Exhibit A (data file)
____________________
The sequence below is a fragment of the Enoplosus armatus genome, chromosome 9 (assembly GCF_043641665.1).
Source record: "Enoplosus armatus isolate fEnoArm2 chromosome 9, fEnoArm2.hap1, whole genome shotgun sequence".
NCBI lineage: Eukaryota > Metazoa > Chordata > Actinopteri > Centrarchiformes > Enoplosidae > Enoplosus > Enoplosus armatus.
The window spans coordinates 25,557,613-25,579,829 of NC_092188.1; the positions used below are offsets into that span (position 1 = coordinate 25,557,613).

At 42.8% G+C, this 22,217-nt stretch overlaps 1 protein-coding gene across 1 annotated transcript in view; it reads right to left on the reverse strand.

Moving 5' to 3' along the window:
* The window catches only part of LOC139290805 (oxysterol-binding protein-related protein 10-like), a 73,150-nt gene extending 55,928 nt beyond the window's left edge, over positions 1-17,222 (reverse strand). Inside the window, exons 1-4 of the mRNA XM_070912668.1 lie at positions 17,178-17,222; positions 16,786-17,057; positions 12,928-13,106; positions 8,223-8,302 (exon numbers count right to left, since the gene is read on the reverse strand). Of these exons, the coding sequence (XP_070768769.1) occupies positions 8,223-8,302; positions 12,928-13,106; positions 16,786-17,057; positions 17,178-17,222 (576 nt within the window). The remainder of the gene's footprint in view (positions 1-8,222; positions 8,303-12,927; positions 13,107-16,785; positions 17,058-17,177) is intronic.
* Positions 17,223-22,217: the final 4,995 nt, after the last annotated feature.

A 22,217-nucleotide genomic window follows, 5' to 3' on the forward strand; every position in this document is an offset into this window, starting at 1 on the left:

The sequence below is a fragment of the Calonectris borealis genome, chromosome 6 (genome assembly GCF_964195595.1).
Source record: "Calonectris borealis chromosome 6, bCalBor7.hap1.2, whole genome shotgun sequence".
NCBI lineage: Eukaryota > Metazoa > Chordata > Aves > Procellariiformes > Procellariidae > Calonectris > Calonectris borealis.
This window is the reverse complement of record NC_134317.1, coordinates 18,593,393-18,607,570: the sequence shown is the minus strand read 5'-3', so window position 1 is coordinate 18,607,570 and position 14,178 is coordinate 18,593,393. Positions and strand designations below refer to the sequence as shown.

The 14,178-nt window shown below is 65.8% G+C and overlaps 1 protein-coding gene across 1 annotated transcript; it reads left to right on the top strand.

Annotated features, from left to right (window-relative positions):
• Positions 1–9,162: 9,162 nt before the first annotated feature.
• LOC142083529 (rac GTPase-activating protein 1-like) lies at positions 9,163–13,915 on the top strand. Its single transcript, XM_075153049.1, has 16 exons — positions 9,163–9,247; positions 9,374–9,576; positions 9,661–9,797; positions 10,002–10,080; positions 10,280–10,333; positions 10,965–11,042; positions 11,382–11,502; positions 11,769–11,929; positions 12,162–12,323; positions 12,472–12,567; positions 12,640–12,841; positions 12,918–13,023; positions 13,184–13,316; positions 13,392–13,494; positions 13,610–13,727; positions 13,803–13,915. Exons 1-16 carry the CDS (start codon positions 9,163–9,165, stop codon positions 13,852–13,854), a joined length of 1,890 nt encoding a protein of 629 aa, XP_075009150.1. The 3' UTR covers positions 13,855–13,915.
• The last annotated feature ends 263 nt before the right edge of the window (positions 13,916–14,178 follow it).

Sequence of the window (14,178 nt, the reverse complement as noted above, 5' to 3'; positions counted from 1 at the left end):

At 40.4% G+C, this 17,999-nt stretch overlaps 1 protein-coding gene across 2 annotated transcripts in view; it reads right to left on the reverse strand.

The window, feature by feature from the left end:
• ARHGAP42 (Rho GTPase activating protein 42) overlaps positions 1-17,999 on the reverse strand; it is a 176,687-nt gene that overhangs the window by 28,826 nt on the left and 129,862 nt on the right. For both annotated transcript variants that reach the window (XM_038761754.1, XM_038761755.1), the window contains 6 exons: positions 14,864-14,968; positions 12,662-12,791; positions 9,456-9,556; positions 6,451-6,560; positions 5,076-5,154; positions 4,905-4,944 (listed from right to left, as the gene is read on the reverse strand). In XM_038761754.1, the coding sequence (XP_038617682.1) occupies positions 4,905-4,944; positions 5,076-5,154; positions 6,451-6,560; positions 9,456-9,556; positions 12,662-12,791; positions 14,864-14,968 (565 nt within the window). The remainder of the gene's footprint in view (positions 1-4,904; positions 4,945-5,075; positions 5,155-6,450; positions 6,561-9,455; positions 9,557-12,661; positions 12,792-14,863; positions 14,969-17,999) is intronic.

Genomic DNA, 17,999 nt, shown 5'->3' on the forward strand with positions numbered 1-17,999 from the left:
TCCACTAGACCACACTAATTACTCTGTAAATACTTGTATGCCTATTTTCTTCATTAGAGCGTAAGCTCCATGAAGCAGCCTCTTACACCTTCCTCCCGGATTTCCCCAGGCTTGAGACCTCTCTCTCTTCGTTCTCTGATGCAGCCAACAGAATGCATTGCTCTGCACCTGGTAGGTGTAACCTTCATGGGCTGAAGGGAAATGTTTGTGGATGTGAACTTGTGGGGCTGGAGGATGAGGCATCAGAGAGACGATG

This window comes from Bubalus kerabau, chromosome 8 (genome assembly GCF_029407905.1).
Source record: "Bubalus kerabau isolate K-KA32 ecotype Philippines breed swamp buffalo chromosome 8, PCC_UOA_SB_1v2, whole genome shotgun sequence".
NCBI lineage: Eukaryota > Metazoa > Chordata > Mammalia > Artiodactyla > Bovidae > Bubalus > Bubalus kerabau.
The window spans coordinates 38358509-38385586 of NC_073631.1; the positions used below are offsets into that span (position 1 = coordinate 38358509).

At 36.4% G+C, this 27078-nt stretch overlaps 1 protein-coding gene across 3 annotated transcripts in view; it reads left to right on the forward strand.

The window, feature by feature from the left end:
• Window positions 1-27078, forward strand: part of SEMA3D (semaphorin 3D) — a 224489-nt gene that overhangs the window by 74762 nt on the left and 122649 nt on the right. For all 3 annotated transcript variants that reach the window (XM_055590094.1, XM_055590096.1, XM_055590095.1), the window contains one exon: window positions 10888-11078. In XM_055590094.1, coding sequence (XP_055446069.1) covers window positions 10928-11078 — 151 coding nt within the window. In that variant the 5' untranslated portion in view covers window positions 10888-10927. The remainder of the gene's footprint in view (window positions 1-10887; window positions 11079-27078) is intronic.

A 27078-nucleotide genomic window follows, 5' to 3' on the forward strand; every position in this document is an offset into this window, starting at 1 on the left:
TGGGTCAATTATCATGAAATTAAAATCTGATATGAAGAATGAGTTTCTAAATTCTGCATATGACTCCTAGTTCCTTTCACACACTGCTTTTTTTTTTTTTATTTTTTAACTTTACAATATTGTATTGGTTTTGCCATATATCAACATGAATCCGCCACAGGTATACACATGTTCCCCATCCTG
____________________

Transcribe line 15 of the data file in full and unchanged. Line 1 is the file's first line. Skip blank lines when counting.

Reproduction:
Annotated features, from left to right (window-relative positions):